Kim Hong-gul, head of the Korean Council for Reconciliation and Cooperation (KCRC), told reporters that he and his North Korean counterpart, Kim Yong-dae, a vice president of the Presidium of the Supreme People's Assembly, signed an agreement for the joint project in Pyongyang on Wednesday. He traveled to North Korea for a four-day trip that ended Thursday.
|Kim Hong-gul, head of the Korean Council for Reconciliation and Cooperation, speaks during a press conference in Seoul on July 22, 2018. (Yonhap)|
Kim Hong-gul will chair the committee while a vice head of the North's equivalent of the KCRC will take the vice chairman post, he added.
The two sides have also agreed to seek support from the international community, including Japan, and continue to consult each other for the repatriation project.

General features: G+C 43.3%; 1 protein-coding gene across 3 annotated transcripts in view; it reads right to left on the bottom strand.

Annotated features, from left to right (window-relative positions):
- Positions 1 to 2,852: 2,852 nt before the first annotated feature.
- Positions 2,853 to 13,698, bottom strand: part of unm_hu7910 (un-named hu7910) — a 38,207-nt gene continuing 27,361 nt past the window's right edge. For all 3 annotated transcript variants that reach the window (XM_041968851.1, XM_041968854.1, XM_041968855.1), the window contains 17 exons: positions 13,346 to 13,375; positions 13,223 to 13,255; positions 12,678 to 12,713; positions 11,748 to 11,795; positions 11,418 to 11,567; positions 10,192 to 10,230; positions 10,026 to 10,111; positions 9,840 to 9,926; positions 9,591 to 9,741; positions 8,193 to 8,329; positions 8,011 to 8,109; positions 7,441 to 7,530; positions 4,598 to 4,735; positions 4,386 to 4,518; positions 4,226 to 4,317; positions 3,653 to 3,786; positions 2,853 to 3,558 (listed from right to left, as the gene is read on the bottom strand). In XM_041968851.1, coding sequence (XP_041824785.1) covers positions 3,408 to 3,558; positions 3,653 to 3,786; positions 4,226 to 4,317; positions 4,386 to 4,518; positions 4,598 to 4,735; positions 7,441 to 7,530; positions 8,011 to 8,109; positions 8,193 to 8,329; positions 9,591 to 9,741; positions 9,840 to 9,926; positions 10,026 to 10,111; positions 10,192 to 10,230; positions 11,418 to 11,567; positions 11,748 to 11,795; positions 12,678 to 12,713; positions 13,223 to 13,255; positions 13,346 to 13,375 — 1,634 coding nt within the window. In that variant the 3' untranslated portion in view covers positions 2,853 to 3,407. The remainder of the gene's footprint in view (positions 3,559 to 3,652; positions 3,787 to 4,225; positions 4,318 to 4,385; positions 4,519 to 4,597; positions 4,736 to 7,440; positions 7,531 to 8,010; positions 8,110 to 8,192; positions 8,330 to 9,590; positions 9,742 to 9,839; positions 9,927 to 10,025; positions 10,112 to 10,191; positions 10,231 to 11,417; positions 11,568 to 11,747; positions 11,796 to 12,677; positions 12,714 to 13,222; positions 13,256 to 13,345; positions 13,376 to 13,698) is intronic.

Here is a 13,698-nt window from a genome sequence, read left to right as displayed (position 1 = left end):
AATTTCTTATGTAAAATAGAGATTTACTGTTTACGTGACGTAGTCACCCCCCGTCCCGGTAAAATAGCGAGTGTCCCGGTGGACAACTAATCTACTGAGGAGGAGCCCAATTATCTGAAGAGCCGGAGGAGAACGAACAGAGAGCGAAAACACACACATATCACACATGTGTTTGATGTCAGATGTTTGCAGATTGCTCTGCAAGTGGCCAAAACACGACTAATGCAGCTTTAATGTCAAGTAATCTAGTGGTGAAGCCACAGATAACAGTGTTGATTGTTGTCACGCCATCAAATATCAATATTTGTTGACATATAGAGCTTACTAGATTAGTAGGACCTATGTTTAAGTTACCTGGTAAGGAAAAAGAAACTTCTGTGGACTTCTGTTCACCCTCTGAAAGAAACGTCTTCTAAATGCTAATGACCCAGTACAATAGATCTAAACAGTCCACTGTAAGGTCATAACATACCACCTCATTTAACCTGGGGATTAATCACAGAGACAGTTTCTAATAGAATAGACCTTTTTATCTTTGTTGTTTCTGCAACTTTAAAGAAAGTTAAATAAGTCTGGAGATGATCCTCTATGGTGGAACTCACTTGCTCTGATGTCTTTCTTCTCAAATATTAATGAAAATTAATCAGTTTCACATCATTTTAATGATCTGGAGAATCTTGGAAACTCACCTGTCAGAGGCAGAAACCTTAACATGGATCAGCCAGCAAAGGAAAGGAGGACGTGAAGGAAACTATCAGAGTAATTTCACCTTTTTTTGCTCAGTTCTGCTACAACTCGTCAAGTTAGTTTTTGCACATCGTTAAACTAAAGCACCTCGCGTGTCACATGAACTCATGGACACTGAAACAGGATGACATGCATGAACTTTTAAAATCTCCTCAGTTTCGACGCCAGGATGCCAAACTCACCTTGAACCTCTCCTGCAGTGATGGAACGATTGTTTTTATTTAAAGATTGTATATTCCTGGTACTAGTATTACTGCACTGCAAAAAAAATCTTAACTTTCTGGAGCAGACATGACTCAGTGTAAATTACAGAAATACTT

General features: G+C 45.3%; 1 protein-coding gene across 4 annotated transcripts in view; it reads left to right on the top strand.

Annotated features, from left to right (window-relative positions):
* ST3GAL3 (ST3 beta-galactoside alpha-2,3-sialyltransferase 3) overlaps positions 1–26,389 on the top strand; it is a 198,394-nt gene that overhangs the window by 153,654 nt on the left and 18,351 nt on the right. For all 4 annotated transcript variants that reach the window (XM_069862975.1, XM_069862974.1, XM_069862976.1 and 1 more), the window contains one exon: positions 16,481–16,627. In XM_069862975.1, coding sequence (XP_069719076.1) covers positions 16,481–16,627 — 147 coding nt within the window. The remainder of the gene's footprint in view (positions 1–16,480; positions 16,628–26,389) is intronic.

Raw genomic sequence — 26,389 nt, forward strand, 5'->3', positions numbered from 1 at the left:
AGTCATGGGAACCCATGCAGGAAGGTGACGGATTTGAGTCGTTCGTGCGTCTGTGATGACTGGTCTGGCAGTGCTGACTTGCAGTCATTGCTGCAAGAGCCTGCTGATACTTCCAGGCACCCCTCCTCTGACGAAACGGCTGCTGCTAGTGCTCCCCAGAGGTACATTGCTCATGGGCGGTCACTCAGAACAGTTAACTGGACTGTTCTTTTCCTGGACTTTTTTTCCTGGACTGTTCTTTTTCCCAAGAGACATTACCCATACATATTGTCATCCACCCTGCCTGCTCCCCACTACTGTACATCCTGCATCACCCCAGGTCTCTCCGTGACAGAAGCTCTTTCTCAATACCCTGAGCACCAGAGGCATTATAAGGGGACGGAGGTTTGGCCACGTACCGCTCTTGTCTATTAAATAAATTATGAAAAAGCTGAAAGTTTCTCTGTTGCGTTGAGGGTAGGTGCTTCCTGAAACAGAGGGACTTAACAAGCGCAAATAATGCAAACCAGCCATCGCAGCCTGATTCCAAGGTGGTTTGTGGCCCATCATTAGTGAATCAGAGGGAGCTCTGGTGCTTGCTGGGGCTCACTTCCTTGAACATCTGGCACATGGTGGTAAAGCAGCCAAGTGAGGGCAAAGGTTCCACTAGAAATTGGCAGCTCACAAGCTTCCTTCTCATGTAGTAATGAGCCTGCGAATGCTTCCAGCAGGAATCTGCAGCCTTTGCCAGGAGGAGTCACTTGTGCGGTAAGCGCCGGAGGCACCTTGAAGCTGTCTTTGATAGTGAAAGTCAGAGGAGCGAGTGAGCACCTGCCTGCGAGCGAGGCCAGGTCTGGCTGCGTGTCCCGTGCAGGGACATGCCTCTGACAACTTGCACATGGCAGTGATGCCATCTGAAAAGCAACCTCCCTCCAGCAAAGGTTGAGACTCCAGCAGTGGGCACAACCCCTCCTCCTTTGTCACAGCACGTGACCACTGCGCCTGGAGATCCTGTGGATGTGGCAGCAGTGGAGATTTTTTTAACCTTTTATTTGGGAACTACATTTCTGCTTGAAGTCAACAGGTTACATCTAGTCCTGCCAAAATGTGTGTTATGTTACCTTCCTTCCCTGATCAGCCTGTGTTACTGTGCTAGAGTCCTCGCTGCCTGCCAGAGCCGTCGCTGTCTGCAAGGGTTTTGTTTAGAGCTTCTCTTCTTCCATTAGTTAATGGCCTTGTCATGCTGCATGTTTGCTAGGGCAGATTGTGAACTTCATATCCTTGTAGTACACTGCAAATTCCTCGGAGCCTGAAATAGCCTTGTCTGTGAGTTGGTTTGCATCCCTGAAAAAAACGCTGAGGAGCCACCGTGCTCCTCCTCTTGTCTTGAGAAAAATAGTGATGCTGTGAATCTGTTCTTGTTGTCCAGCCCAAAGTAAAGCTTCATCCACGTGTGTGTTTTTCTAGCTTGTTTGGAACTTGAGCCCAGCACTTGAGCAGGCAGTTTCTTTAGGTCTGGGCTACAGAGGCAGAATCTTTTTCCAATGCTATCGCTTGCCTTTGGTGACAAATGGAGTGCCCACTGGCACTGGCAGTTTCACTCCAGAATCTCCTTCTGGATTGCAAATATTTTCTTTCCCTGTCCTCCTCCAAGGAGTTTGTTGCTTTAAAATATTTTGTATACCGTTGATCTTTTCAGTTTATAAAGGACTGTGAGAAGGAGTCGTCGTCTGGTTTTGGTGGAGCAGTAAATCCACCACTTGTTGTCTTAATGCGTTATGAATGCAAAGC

"We plan to invite our North Korean partners in September," Kim said. "We are also discussing the idea of arranging a meeting between the KCRC and its North Korean counterpart at Mount Kumgang."
Historians say millions of Koreans were mobilized into forced labor during Japan's colonial rule.
Kim earlier said that the project could start with about 2,200 sets of remains that have been located around Japanese temples.
The inter-Korean project comes amid a growing sense of thaw between the two Koreas, which led to the landmark inter-Korean summit in April, where the leaders agreed to expand cross-border exchanges and reduce military tensions. (Yonhap)